Shoryu : We added some tweaks to the ring part that surrounds the kylin design. By utilizing a decoration design on the actual Kylin statue, we combined 5 of these designs as a play on the “5 Highways (Gokaido)” to complete this.

Boku : I encourage everyone to see this up close later, you will be surprised. Not just the precise arcs of the circles, but as a work of art it is beautiful. In addition to being a play on the word “Gokaido”... This might be kind of hard to live up to (laughs), but the stories of the people actually making a noren should be beneficial.

What kind of noren should you make in Nihonbashi, a town devoid of ads and signboards?

Boku : Next will be Mr. Yago. If we can hear from your past experiences as a creator, what you would do if you were to create a noren.


Mr. Naonori Yago, art director at SIX INC. Also serving as both competition judge and guest creator

Yago : Since I am going to participate in the Meguru Noren Exhibition as a guest creator, I have to make something worthy ranking with Mr. Hatoba’s creation...Let me just say that....that art work is incredible (laughs). I unfortunately still am working on a design, but I do feel that there are a couple of important points.

One, is that it has to be something related to Nihonbashi, and that you have to update the noren itself. Next, is that instead of just hanging a noren at a store, the idea should be tuned up to be exhibited and displayed. Personally, I am thinking of a colorful noren. I don’t think many of us here have seen a noren with various color combinations right?

This is because when I started thinking of a design, I have been reading a great deal of books regarding Nihonbashi. This was where I learned that the town often had the new replacing the old by way of many merchants from various regions coming to Nihonbashi since the Edo era. There was always a constant flow of setting up shops, some businesses prospered, while others withdrew. Due as such, recently I have been thinking that a colorful expression would be perfect for a noren.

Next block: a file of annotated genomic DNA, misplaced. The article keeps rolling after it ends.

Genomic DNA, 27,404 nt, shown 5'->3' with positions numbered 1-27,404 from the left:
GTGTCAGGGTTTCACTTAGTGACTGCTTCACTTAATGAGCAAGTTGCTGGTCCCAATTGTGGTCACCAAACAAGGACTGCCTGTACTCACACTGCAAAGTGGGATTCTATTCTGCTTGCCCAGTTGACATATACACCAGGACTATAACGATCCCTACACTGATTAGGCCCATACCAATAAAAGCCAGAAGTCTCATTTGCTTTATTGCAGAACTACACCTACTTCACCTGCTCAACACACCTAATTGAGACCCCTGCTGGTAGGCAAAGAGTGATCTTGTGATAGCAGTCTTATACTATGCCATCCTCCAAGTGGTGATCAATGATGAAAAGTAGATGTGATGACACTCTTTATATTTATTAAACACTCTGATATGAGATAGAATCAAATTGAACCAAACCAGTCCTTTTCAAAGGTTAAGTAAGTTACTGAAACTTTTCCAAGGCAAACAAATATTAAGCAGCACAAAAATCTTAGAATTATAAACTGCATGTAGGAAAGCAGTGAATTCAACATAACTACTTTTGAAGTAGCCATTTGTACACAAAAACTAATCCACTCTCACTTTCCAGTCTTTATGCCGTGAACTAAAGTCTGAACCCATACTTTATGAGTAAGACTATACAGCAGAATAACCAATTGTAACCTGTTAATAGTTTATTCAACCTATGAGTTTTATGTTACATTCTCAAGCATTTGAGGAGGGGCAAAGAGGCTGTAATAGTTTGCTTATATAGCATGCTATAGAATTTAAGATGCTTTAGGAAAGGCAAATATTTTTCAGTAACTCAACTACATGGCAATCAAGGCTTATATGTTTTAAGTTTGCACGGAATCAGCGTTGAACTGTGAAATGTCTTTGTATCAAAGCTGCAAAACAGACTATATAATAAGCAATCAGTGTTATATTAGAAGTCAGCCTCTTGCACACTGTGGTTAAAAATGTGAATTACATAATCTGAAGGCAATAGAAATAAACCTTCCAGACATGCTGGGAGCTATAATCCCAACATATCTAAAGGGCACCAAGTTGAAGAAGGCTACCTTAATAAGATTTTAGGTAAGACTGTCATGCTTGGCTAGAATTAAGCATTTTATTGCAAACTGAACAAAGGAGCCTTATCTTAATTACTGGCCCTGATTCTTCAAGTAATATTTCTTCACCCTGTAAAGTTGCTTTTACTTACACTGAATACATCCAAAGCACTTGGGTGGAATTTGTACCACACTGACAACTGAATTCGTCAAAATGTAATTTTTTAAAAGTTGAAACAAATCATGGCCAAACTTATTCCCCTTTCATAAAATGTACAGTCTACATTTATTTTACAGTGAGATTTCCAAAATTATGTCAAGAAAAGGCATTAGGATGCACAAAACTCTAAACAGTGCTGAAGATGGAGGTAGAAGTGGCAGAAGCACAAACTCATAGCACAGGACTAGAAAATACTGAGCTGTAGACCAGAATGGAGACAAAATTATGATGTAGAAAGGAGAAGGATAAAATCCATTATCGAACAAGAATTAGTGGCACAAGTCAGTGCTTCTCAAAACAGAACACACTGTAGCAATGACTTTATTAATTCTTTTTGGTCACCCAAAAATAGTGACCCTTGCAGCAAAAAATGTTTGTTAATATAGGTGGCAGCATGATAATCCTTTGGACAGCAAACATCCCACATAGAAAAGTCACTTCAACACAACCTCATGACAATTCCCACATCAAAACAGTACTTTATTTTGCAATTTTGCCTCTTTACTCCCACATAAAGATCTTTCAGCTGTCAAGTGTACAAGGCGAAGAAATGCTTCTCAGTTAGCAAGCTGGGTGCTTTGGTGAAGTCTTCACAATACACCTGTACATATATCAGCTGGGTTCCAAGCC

Advertisement for the LAFORET HARAJUKU GRAND BAZAR, under the theme of “Festivities”

Yago : Regarding the work of thinking about the town, I was previously involved in work for the LAFORET HARAJUKU for about 10 years. This here is an ad for the annual winter GRAND BAZAR that LAFORET always held, and made under the theme of “Festivities.” Originally the word “bazaar” had the meaning of festivity, and as most of you may know, Harajuku is a town where many fashion and cultures are born. People have a habit of holding a celebration whenever a child is born, or there is prosperity. So by holding a bazaar in Harajuku, we decided that the design should be about the celebration of the fashion and the culture born in the town.

There was another advertisement under the theme of a “clown,” and this was done in the motif of a circus. Since the GRAND BAZAR was held for a period of 5 days, we took it to mean a bazaar that had a performing clown that came and went quickly, but also left many people happy and at peace.